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    Macroeconomic consequences of the 'new home economics'.

    Cigno A

    In: Economics of changing age distributions in developed countries, edited by Ronald D. Lee, W. Brian Arthur and Gerry Rodgers. Oxford, England, Clarendon Press, 1988. 139-50. (International Studies in Demography)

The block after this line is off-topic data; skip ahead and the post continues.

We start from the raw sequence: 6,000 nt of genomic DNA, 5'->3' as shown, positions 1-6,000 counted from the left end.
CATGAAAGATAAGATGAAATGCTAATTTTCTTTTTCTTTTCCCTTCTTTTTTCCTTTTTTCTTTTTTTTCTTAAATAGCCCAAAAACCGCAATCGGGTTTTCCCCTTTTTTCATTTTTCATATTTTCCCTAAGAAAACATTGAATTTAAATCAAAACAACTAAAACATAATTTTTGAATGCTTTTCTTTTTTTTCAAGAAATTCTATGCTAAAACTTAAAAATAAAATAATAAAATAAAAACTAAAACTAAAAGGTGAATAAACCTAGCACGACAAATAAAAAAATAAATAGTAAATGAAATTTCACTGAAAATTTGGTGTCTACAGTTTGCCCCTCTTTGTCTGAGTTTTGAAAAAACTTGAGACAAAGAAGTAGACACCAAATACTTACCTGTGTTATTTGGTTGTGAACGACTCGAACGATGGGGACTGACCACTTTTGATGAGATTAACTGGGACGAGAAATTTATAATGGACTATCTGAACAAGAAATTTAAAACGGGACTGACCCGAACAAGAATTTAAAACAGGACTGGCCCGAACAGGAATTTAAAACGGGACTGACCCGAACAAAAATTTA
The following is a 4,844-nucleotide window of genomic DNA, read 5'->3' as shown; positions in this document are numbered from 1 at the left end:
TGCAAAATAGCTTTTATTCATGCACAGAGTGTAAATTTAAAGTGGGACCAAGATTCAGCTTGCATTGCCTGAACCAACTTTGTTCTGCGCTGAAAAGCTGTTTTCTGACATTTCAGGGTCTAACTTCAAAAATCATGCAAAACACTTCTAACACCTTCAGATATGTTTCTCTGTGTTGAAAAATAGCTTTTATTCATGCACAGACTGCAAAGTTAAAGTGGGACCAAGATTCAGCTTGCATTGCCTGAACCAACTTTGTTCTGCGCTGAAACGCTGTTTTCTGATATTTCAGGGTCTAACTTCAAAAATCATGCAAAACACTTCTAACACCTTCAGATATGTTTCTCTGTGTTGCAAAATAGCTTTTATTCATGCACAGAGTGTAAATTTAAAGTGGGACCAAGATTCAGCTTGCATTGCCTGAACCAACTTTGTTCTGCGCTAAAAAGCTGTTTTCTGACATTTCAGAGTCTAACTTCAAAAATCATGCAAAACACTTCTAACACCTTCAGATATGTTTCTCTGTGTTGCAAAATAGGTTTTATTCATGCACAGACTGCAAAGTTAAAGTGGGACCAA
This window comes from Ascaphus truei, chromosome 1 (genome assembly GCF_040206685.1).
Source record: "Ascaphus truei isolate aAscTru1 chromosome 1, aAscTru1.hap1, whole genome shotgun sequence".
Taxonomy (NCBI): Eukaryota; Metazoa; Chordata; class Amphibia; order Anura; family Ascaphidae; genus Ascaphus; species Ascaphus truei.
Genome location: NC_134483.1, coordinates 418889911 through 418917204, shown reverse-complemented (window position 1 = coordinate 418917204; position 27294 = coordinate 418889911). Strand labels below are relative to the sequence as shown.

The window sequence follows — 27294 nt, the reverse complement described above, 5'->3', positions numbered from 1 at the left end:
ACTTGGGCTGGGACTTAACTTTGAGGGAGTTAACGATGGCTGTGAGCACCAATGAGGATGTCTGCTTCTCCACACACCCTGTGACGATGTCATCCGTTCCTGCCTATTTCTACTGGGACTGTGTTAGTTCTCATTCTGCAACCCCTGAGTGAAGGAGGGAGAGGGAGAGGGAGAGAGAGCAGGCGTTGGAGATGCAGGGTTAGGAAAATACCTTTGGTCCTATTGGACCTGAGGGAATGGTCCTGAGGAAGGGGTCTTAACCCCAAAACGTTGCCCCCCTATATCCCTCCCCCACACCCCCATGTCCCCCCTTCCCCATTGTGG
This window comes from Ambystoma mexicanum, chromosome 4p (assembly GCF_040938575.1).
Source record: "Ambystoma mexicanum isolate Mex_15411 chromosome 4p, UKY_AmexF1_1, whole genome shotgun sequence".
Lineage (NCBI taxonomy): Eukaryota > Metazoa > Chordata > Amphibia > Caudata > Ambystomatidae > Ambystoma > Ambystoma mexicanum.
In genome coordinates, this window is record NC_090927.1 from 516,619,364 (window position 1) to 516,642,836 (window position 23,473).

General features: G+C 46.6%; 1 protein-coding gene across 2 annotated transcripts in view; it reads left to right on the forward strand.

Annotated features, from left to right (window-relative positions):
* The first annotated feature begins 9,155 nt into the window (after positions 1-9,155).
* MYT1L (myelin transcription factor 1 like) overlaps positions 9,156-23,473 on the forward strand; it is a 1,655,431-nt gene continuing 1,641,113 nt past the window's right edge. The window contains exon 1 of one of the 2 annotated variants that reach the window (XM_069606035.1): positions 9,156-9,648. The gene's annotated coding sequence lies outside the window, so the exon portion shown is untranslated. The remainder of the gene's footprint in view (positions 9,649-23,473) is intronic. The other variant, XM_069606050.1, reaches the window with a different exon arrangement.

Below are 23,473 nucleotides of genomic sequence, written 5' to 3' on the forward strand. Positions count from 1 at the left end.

This chapter examines the consequences of grafting an economic theory of fertility on to a simple model of economic growth. Our 1st discovery was that the existence of a sustainable equilibrium with growing per capita income imposes certain local restrictions on the form of the utility function. By exploiting those restrictions, the author was able to derive conclusions about the effects of government intervention on the long-term behavior of the model economy. The most striking of those conclusions was that a policy of taxing income and redistributing the proceeds to families in proportion to the number of children would increase income, consumption, and the number of children per adult, but would permanently reduce the amount spent on each child. By contrast, income taxation would have no macroeconomic effects, no matter how the proceeds were spent, if population were exogenous. Strong results obtained with a highly stylized model must be taken with the proverbial pinch of salt, particularly so when they concern complex phenomena like fertility. But the approach followed in this discussion, namely inferring the properties of the utility function from the conditions for a sustainable equilibrium and then seeing how these properties affect the comparative statics and dynamics of the system, appears to be promising. It might even be that some of the steady-state results would carry over to models with a variable saving rate and a more detailed age structure.
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